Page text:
You can check if your emails are being automatically forwarded, here’s how to do this on:
If an abuser sends you threatening or harassing email messages, they may be printed/saved as evidence of this abuse. You could also screenshot emails if it is safe to do so. Read more about digital evidence here. Any email you have previously sent will be stored in Sent Items. If you started an email but didn’t finish it, it might be in your Drafts folder. If you reply to any email, the original message will probably be in the body of the message – print and delete the email if you don’t want anyone to see your original message, and store this safely.
When you delete an item in any email program (Outlook Express, Outlook, etc.) it does not really delete the item – it moves the item to a folder called Deleted Items. You have to delete the items in deleted items separately. Right click on items within the Deleted Items folder to delete individual items.
- You can change who can see your BeReals.
- You can turn off location sharing.
- You can delete reactions/comments left on your BeReal.
- There isn’t a blocking option at the moment, but you can remove someone you’re your Friends.
- You can report a user or content they have posted.
- You can block users or Direct Messages.
- You can set up two-factor authentication to verify that it’s you whenever you log in.
- You can report issues to the Discord Trust & Safety Team.
- You can follow Discord’s advice on setting up your account for privacy and safety: including explicit media content settings, direct message and friend request settings, and safe account practices.
- When you block someone on Facebook, they will no longer be able to search for your profile.
- You can review which devices are logged in to your Facebook account and log out everywhere but the device you’re using to remove other people’s access.
- You can turn off location tracking.
- You can use Facebook’s Security Checkup to get alerts when someone tries to log in to your account, learn how to protect your password and enable two-factor authentication.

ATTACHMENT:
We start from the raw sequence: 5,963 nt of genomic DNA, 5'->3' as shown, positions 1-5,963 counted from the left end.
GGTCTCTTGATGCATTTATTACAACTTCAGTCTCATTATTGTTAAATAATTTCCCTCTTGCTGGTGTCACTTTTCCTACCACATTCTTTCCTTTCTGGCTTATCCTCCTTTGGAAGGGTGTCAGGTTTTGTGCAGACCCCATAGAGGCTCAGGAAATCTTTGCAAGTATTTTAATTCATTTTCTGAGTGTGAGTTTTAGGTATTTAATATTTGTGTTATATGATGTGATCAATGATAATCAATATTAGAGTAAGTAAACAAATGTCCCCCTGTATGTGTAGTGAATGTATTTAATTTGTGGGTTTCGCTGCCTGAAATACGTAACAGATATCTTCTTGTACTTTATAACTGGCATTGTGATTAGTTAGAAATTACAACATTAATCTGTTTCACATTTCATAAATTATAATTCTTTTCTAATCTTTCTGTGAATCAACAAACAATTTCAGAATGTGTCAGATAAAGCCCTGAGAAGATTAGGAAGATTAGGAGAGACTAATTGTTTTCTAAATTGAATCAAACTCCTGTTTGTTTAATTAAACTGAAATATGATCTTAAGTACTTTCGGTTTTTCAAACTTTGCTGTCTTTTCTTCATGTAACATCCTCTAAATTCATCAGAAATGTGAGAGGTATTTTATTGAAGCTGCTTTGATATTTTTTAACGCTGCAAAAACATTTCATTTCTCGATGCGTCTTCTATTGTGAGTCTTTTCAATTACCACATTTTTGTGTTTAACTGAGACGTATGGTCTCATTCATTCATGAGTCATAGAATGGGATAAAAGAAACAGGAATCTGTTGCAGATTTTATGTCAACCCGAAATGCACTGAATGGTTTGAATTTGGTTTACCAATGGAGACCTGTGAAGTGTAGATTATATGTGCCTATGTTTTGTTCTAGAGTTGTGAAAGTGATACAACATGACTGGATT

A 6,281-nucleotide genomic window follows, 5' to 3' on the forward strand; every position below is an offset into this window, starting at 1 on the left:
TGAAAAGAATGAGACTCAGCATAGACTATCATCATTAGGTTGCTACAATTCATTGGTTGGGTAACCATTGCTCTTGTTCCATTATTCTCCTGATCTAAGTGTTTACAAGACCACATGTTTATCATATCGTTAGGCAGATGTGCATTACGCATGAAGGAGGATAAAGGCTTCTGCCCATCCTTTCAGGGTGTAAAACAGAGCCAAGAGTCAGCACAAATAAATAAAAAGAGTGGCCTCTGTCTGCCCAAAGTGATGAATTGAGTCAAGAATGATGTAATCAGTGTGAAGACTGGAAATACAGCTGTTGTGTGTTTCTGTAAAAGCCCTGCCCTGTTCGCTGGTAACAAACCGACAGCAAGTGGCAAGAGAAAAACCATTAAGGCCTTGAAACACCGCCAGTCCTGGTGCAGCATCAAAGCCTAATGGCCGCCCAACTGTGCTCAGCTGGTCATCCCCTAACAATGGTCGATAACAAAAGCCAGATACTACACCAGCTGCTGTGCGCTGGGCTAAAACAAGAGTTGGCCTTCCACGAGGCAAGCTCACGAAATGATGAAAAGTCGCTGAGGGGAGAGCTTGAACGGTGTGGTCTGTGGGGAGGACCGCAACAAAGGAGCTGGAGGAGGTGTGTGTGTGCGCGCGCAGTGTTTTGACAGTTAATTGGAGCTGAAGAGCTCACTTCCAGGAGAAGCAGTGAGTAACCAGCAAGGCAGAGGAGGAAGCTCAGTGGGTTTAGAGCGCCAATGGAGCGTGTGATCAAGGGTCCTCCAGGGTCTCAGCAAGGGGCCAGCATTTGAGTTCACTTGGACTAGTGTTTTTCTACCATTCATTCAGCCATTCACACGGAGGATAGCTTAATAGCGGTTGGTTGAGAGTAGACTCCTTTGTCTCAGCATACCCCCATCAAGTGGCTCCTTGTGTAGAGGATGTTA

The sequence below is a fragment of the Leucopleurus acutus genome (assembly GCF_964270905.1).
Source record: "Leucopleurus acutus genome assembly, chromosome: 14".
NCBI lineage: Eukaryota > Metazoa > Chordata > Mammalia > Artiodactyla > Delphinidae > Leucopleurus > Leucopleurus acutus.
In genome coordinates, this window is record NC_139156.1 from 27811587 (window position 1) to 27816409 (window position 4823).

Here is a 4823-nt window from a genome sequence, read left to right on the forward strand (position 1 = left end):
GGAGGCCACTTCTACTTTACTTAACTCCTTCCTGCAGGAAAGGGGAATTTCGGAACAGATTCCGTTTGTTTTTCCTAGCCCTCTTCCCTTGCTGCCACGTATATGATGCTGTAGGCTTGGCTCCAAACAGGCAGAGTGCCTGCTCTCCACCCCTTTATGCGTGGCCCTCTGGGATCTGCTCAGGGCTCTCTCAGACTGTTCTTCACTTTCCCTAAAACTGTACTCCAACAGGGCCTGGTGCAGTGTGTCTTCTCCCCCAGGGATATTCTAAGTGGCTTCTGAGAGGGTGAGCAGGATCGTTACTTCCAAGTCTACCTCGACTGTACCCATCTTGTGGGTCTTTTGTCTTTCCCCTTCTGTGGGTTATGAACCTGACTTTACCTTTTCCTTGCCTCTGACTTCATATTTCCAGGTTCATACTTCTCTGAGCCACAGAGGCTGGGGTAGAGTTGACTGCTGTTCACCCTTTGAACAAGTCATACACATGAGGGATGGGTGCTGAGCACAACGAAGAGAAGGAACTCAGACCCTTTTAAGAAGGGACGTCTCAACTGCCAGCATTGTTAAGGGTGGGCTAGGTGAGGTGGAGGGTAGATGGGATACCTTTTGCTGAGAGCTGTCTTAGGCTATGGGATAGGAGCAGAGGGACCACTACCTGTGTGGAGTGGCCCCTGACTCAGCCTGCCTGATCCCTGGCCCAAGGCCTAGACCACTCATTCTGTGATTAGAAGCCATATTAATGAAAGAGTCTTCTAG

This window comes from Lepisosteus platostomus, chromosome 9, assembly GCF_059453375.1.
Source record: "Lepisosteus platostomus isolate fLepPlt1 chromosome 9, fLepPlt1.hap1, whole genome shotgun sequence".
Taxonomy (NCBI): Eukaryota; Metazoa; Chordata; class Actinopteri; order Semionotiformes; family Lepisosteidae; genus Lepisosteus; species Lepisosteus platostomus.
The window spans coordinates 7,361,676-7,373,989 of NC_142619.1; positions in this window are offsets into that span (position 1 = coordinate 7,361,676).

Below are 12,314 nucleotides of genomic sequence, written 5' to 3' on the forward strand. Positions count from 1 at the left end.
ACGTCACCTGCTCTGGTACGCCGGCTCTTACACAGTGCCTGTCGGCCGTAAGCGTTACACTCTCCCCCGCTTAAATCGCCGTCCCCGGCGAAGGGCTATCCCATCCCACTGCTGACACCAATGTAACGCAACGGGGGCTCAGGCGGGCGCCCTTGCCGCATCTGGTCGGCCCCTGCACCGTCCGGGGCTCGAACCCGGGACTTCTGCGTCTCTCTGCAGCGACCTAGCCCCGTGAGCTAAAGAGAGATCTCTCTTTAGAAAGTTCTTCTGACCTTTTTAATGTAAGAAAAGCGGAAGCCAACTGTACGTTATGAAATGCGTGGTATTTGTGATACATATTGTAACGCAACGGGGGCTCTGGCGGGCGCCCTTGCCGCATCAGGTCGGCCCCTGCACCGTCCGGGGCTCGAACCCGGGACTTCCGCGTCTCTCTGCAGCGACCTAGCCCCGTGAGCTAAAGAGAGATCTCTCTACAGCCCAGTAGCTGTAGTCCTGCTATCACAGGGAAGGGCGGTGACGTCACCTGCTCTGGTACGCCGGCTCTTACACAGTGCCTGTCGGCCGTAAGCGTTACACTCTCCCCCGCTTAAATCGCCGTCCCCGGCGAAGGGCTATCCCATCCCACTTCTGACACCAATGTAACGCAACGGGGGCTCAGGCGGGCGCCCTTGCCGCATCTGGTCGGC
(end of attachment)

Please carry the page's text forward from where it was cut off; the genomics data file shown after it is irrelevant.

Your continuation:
- You can use Privacy Checkup to check who can see your information and posts and see your settings for apps you’ve logged in to using Facebook.
- You can control who can comment on your public posts on Facebook.
- You can turn on timeline review to see posts that you’re tagged in and manually approve them before they appear on your profile.
- You can set up two-factor authentication to protect your account. This means you’ll receive a notification and be asked to enter a special login code when someone tries to login to your account.
- You can choose to manually approve Instagram posts you’re tagged in so they only appear on your profile after being approved. You can also choose who can tag or mention you in posts and hide posts you’ve previously been tagged in.
- In order to make it harder for someone you’ve already blocked from contacting you again through a new Instagram account, when you block someone you now have the option to both block their account and pre-emptively block new accounts that person may create.
- If you don’t want to block someone or them to be notified about this, you can mute them or restrict their access.
- You can also report posts, accounts, comments or messages.
- You can hide comments or message requests you don’t want to see. All UK Instagram accounts now have the ability to filter private message requests containing offensive words, phrases and emojis. These can also be added to your comment filter, meaning no comment containing these terms will appear under your posts.
- Instagram’s new Sensitive Content Control tool allows you to decide how much sensitive content shows up in the ‘Explore’ tab.